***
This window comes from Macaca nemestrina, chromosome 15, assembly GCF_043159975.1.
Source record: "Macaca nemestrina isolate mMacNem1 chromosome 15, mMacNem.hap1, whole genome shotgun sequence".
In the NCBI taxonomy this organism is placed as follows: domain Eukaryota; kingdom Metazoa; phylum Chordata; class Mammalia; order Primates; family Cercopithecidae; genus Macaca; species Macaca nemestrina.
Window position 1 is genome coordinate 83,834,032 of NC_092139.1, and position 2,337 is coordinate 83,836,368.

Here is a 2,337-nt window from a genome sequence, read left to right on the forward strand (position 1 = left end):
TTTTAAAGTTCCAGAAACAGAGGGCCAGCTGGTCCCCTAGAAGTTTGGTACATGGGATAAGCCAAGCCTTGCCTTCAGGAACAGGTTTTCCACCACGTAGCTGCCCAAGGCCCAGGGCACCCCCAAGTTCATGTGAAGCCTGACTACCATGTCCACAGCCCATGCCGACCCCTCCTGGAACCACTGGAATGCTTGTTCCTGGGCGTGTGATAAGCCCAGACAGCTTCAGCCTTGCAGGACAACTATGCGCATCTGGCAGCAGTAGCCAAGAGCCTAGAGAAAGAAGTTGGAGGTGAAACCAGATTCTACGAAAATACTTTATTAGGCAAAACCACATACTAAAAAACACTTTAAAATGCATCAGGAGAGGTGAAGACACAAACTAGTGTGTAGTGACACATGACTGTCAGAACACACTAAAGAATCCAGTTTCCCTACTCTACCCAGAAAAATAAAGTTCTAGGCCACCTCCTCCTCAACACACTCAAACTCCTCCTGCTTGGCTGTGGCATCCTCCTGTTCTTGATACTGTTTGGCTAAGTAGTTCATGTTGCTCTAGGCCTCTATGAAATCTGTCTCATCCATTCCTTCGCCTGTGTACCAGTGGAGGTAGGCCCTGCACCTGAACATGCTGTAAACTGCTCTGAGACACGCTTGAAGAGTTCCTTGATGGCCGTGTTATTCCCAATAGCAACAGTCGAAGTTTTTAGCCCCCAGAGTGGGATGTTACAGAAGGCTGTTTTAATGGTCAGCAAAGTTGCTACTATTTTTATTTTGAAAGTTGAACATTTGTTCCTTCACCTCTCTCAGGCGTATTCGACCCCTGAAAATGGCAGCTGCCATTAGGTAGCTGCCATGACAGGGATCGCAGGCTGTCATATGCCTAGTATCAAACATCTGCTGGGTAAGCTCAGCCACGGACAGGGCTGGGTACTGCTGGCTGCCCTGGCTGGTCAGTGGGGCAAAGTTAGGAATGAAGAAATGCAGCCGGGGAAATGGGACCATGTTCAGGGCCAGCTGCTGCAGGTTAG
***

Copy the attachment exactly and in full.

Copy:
This window comes from Macaca nemestrina, chromosome 15, assembly GCF_043159975.1.
Source record: "Macaca nemestrina isolate mMacNem1 chromosome 15, mMacNem.hap1, whole genome shotgun sequence".
In the NCBI taxonomy this organism is placed as follows: domain Eukaryota; kingdom Metazoa; phylum Chordata; class Mammalia; order Primates; family Cercopithecidae; genus Macaca; species Macaca nemestrina.
Window position 1 is genome coordinate 83,834,032 of NC_092139.1, and position 2,337 is coordinate 83,836,368.

Here is a 2,337-nt window from a genome sequence, read left to right on the forward strand (position 1 = left end):
TTTTAAAGTTCCAGAAACAGAGGGCCAGCTGGTCCCCTAGAAGTTTGGTACATGGGATAAGCCAAGCCTTGCCTTCAGGAACAGGTTTTCCACCACGTAGCTGCCCAAGGCCCAGGGCACCCCCAAGTTCATGTGAAGCCTGACTACCATGTCCACAGCCCATGCCGACCCCTCCTGGAACCACTGGAATGCTTGTTCCTGGGCGTGTGATAAGCCCAGACAGCTTCAGCCTTGCAGGACAACTATGCGCATCTGGCAGCAGTAGCCAAGAGCCTAGAGAAAGAAGTTGGAGGTGAAACCAGATTCTACGAAAATACTTTATTAGGCAAAACCACATACTAAAAAACACTTTAAAATGCATCAGGAGAGGTGAAGACACAAACTAGTGTGTAGTGACACATGACTGTCAGAACACACTAAAGAATCCAGTTTCCCTACTCTACCCAGAAAAATAAAGTTCTAGGCCACCTCCTCCTCAACACACTCAAACTCCTCCTGCTTGGCTGTGGCATCCTCCTGTTCTTGATACTGTTTGGCTAAGTAGTTCATGTTGCTCTAGGCCTCTATGAAATCTGTCTCATCCATTCCTTCGCCTGTGTACCAGTGGAGGTAGGCCCTGCACCTGAACATGCTGTAAACTGCTCTGAGACACGCTTGAAGAGTTCCTTGATGGCCGTGTTATTCCCAATAGCAACAGTCGAAGTTTTTAGCCCCCAGAGTGGGATGTTACAGAAGGCTGTTTTAATGGTCAGCAAAGTTGCTACTATTTTTATTTTGAAAGTTGAACATTTGTTCCTTCACCTCTCTCAGGCGTATTCGACCCCTGAAAATGGCAGCTGCCATTAGGTAGCTGCCATGACAGGGATCGCAGGCTGTCATATGCCTAGTATCAAACATCTGCTGGGTAAGCTCAGCCACGGACAGGGCTGGGTACTGCTGGCTGCCCTGGCTGGTCAGTGGGGCAAAGTTAGGAATGAAGAAATGCAGCCGGGGAAATGGGACCATGTTCAGGGCCAGCTGCTGCAGGTTAG